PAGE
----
TIM MAGEE guarantees a STYLISH ARRIVAL with his tips on NAVIGATING AIRPORTS and REDUCING BOOKING COSTS …
After years spent travelling for business and pleasure and observing holidaymakers in transit, I’m constantly asked for my recommendations on the following:
1. An airport must-have?
Get a Priority Pass or a Dragon Pass. Your credit card people might offer it with some cards. Or buy a day pass from the airline or airport when travelling for €25 to €30. Lounges for some mean the more you eat and drink, the more you save, but it’s my quiet place that makes it worth the money. Dumping bags, finding a corner with air conditioning and silence and getting on with your day until the flight is called. The quality of food, drink, reading material and facilities varies wildly, but my favourite Irish airports, Shannon and Cork, are better than ever and most others have finally cottoned on to the revenue from lounges with some serious competition across Europe.
2. Are airline schemes worth it?
Some are better than others, but join everything. The Aer Lingus Aer Club launch was clunky at best. I am trying to love it as much as I love the people and the airline, but it needs to be better. Etihad is pretty impressive, and even if you have hefty mileage flights and don’t think you can get around to redeeming them against another you can just go shopping on their site. BA Executive Club is the best out of Ireland but their surcharges are savage and I’ve been waiting for their business class to get wifi. The US carriers are a world unto themselves but I wish more airlines would take a leaf out of the Delta book and not let their miles expire.
Some car hire rewards schemes are better value. It takes a lot less spend to get something back. If you rent with Hertz, their points don’t expire either and after a few rentals you qualify for free upgrades or Gold Plus Rewards. Upgrades and awards schemes aside, after your first rental you are in and walking straight past the post-flight queues of queasy people shuffling their licence and credit cards, filling multiple choice forms and taking drawing classes while you saunter up to the desk to get someone to toss you your keys without any questions other than asking your name. Add some car hire excess insurance for the year which will be less than a week’s rental and travel like a pro.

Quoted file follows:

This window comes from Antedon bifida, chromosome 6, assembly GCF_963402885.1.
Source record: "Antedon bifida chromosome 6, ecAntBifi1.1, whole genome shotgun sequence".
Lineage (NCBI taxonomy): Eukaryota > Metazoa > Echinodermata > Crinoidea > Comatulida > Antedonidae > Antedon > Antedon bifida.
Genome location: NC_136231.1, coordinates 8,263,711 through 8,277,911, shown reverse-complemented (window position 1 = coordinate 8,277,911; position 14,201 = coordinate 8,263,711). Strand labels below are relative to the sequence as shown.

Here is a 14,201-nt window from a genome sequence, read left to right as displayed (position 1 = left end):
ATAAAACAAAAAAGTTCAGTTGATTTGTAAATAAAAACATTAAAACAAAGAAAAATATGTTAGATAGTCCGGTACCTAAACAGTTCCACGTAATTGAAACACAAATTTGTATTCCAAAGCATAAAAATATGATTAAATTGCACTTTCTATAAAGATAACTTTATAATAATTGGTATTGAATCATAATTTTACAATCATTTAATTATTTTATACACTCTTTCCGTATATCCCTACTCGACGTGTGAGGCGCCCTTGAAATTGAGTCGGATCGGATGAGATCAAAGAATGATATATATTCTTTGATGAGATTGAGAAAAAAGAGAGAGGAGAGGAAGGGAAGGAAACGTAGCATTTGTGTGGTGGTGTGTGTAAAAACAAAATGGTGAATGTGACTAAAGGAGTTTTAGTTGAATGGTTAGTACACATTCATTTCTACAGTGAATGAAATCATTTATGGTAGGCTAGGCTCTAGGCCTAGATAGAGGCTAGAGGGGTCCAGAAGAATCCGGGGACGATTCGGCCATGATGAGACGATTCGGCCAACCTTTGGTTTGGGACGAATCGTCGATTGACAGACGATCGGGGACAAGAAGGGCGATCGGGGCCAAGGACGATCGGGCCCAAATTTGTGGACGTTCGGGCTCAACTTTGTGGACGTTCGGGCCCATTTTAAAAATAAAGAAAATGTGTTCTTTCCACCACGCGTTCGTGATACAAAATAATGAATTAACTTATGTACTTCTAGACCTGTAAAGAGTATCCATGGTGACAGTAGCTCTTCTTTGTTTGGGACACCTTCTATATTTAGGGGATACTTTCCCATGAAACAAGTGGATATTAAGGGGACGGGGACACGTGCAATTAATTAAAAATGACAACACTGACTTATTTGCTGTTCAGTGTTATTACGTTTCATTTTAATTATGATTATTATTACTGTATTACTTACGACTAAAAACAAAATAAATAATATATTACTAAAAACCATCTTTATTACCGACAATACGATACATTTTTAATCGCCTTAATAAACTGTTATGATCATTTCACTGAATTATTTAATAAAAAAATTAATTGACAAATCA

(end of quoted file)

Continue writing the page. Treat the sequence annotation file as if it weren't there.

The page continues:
3. Best in-flight wardrobe?
Airports are like Irish hotel breakfast rooms where the thermostat is turned up to Nursing Home. What you wear long haul is really the question. Lots of travel tips say have a cashmere scarf and swish smellies and spritzes but while everyone else is boarding I change in the short-lived pristine loo from wannabe James Bond to James Cordon into something pyjama-like from Tarjay (Target). Something that has become essential for me for flying long-haul – cotton that smells new, spending 30 bucks to feel like a million dollars.
4. Best hotel booking sites?
Try to support the hotel directly, although they don’t always make it easy. Check the rates with an aggregate site and then try to give the booking directly to the hotel. I usually scan Booking.com or Tablet Hotel (for the free upgrade and treats). Book a bit with Booking.com and you become a Genius. Recently that saved me nearly £100, booking a five-star hotel for my wife in Belfast. Unfortunately the hotel wasn’t offering the same rate.
5. Any in-transit advice?
In some airports it is better to have a car waiting. It’s always nicer and sometimes less expensive. Starting your trip with a lounge and finishing it with a smiling driver is especially welcome if there is more than one of you, if you’re travelling with kids, or if you are arriving late at night. Lisbon, Sydney or LAX can mean waiting 40 minutes for a cab on a bad day, and arranging a driver isn’t always as pricey as you might think. Google a local limo or transfer company like Blacklane or ask your hotel for private transfer costs. Falling into the soft leather of a cooled German luxury car knowing you don’t even have to say where you’re going is a relatively cheap travel cheat treat.
6. Chic rentals or hotels?
Airbnb has changed the game. Rentals with rooftop pools in Seville, sparkling Scandi apartments in Oslo, cheap trullos and swish villas in Puglia, allow you to play make-believe in places where there maybe aren’t great hotels. However, there is also an underlying competitive housekeeping and guest rating that I could do without. Most hotel booking sites have rentals too with some spectacular apartments that rival most hotel penthouses, but check the T&Cs. I left an opulent hotel in LA because it was party central and checked into an apartment rental but getting the keys and access to support was like something from Mission Impossible. I would rent an apartment exclusively when on holidays if I could, but I’d be renting it on my own eventually as I’d be divorced. What you don’t have you covet and hotels are home for me but holidays for my wife. Buying local sourdough and butter and the best eggs to have for breakfast is a five-star stay all day long for me.
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